VCSELs emit 10 Gbit/s at 1.55 μm


A 1.55 mm vertical-cavity surface-emitting laser (VCSEL) that can supply high bit rates for the metro market was reported in a postdeadline paper at ECOC 2002 (Copenhagen, Denmark), by Markus Ortsiefer of VertiLas (Munich, Germany) and others.1 Transmission experiments using single-mode buried-tunnel-junction (BTJ) VCSELs demonstrated error-free data transmission at modulation frequencies up to 10 Gbit/s.

VCSELs are attractive for communications because they offer low power consumption, entire wafers of devices can be tested at once, packaging and fiber coupling are straightforward, and arrays can be easily fabricated. VCSELs at 850 nm have been used for metro applications, but 1.55-mm VCSELs would take advantage of the eye-safe wavelength, lower fiber absorption and lower voltage drivers. "By tailoring the device dimensions, polarization- and transverse-mode control should also be easier to control," said Ortsiefer.

Problems holding back development of 1.55-µm VCSELs have included the low refractive-index contrast and low thermal conductivity of InP-based distributed Bragg reflectors. Several methods have been proposed to remedy the heat problems in the devices. Because the heating problems predominately occur in the p-doped materials, the researchers from the Technical University of Munich developed a device with a buried tunnel junction that shortens the p-doped region to a very thin layer (see figure).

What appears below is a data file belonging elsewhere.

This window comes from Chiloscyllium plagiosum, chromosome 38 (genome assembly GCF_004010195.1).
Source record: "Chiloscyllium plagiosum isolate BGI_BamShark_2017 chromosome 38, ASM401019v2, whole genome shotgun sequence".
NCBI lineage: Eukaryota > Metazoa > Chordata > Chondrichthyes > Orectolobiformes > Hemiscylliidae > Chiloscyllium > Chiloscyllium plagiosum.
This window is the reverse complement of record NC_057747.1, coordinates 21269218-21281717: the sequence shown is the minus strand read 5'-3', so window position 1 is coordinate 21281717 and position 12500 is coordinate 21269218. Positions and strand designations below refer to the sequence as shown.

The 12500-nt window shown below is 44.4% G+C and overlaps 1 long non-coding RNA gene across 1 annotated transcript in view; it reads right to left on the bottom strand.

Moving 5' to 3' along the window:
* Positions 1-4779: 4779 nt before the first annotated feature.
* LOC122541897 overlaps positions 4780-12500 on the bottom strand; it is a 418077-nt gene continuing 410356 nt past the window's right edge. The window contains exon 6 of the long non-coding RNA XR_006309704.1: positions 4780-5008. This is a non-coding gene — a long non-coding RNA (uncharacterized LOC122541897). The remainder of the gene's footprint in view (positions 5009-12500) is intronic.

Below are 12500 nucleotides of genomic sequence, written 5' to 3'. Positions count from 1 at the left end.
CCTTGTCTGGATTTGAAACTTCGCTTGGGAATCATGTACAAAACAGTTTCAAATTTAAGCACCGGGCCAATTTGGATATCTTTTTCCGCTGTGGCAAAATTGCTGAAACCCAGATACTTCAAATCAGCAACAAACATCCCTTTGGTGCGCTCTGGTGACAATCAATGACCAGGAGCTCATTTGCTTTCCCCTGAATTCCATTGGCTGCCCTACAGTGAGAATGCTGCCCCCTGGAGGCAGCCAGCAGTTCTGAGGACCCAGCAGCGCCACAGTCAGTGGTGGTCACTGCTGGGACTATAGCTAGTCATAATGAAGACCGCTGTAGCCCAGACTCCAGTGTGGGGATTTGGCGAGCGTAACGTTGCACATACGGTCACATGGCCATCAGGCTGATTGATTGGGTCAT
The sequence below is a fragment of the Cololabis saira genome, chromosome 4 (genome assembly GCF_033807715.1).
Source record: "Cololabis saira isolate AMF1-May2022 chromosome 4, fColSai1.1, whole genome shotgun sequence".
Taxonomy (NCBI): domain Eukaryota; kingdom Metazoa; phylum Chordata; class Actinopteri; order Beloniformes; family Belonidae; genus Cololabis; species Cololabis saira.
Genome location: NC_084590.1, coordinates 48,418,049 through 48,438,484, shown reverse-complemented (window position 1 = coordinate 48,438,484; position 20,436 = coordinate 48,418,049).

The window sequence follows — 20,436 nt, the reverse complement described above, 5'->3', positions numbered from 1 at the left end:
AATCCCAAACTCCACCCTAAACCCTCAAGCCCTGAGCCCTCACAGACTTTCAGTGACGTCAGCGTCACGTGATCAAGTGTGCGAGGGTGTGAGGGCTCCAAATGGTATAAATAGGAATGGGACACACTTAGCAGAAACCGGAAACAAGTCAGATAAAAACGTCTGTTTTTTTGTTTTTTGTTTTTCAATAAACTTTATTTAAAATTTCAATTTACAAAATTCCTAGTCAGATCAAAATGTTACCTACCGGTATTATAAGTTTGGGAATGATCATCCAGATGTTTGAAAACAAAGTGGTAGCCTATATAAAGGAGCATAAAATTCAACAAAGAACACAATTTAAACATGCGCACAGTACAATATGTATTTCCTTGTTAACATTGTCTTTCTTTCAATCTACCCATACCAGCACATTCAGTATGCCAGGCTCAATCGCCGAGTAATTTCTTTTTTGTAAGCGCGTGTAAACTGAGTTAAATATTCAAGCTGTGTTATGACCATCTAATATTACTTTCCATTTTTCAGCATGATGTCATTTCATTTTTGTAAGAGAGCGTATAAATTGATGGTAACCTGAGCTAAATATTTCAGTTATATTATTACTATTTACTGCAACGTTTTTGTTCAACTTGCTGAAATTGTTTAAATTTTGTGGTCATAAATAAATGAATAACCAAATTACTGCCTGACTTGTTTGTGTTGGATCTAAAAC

The front mirror consisted of 34.5 pairs of epitaxial InGaAlAs layers and the back mirror of 2.5 pairs of dielectric CaF2 and amorphous Si. The InP substrate was removed and epitaxial layer became the front mirror. An electroplated layer at the bottom provided mechanical stability and good thermal conductivity.

The BTJ-VCSEL had an elliptic aperture of 3 × 4 µm. When not modulated, the maximum output power of the single-mode device was 0.73 mW at 4.5 mA, with an initial slope efficiency of 0.24 W/A. The threshold voltage was measured as low as 0.9 V and the differential series resistance as low as 72 ohm. The laser operated in a single mode with at least 30-dB side-mode suppression over the entire current and temperature range.

The modulation bandwidth in earlier versions of the BTJ-VCSEL was limited by large resistance and capacitance produced from the contacts. This version reduces external parasitic capacitance by using small contact pads. In transmission experiments, the device demonstrated error-free data transmission with bit-error rates (BER) better than 10-12 at data rates up to 10 Gbit/s. For transmission at 5 Gbit/s over 20.5 km, the measured power penalty was 1 dB.

For more information contact Markus Ortsiefer at

Yvonne Carts-Powell

  1. M. Ortsiefer et al., Postdeadline paper 4.9, ECOC 2002, Copenhagen, Denmark (Sept. 8-12, 2002).
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